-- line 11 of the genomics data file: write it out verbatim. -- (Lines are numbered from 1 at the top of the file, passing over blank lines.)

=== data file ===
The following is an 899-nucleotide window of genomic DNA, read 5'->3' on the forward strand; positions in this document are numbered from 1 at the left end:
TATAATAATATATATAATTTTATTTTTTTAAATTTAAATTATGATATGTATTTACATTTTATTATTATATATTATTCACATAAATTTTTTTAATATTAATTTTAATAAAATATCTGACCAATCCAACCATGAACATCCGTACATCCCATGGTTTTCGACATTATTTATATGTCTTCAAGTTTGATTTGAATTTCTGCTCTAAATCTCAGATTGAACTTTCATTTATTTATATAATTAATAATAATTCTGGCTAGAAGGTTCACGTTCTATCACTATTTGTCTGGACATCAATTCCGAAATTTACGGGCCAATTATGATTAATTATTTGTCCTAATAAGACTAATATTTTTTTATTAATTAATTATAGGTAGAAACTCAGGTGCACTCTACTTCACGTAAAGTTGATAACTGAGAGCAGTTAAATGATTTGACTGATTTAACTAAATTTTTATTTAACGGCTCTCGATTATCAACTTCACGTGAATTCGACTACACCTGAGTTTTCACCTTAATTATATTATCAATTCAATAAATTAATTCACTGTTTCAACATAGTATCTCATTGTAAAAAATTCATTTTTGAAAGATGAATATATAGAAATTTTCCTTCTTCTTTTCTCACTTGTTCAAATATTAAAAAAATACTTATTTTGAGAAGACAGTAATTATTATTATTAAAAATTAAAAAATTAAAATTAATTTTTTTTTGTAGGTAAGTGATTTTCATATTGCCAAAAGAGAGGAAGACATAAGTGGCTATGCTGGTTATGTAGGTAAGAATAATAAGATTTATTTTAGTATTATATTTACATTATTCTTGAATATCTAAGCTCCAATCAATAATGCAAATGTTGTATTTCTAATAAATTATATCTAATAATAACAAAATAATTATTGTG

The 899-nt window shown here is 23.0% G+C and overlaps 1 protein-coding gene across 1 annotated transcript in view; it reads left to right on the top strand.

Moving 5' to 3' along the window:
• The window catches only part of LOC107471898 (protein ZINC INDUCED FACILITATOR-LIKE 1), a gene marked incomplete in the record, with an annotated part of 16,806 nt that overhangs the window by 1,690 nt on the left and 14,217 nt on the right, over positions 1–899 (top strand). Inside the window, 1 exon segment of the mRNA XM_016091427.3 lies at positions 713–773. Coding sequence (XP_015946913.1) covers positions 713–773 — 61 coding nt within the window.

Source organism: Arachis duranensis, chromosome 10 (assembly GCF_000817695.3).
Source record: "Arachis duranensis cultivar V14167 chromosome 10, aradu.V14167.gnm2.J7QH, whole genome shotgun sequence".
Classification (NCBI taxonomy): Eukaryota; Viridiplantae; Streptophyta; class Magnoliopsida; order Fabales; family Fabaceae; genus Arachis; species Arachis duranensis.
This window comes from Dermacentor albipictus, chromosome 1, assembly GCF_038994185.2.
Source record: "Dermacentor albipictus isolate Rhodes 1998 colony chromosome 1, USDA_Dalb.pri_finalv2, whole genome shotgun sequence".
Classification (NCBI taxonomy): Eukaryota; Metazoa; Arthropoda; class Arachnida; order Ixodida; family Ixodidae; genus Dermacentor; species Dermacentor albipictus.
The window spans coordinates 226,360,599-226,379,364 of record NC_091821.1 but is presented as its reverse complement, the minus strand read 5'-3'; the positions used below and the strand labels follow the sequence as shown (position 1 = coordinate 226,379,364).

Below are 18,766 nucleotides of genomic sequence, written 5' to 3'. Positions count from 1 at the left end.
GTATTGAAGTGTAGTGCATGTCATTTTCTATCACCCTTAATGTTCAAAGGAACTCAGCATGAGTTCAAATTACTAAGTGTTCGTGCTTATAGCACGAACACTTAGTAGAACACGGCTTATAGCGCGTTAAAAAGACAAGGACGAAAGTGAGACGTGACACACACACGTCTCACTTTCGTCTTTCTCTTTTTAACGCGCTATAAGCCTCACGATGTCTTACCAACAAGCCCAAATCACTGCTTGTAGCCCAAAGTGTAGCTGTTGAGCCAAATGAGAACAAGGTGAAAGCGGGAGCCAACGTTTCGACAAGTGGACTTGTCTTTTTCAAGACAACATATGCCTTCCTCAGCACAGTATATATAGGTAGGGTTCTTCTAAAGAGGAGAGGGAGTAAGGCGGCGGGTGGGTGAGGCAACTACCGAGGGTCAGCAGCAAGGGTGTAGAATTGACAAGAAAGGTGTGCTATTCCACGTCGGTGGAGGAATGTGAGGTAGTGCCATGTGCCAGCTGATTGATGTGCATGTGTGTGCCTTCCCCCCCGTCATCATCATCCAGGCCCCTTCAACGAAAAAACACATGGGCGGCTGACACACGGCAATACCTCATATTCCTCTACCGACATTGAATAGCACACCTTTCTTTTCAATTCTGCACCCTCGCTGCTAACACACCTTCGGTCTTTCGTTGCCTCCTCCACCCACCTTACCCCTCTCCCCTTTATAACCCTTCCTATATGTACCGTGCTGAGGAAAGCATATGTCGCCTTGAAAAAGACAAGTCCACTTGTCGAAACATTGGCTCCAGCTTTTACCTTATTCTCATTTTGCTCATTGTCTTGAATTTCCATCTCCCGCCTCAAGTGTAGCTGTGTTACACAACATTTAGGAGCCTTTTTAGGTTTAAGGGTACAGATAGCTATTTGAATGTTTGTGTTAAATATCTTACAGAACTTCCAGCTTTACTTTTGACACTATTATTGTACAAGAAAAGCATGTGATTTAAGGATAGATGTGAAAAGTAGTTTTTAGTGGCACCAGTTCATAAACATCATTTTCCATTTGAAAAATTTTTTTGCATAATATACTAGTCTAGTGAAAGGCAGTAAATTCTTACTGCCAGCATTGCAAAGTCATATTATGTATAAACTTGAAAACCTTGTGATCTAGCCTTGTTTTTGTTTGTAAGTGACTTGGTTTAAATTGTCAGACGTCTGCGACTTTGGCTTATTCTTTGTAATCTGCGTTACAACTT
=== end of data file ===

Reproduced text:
Classification (NCBI taxonomy): Eukaryota; Metazoa; Arthropoda; class Arachnida; order Ixodida; family Ixodidae; genus Dermacentor; species Dermacentor albipictus.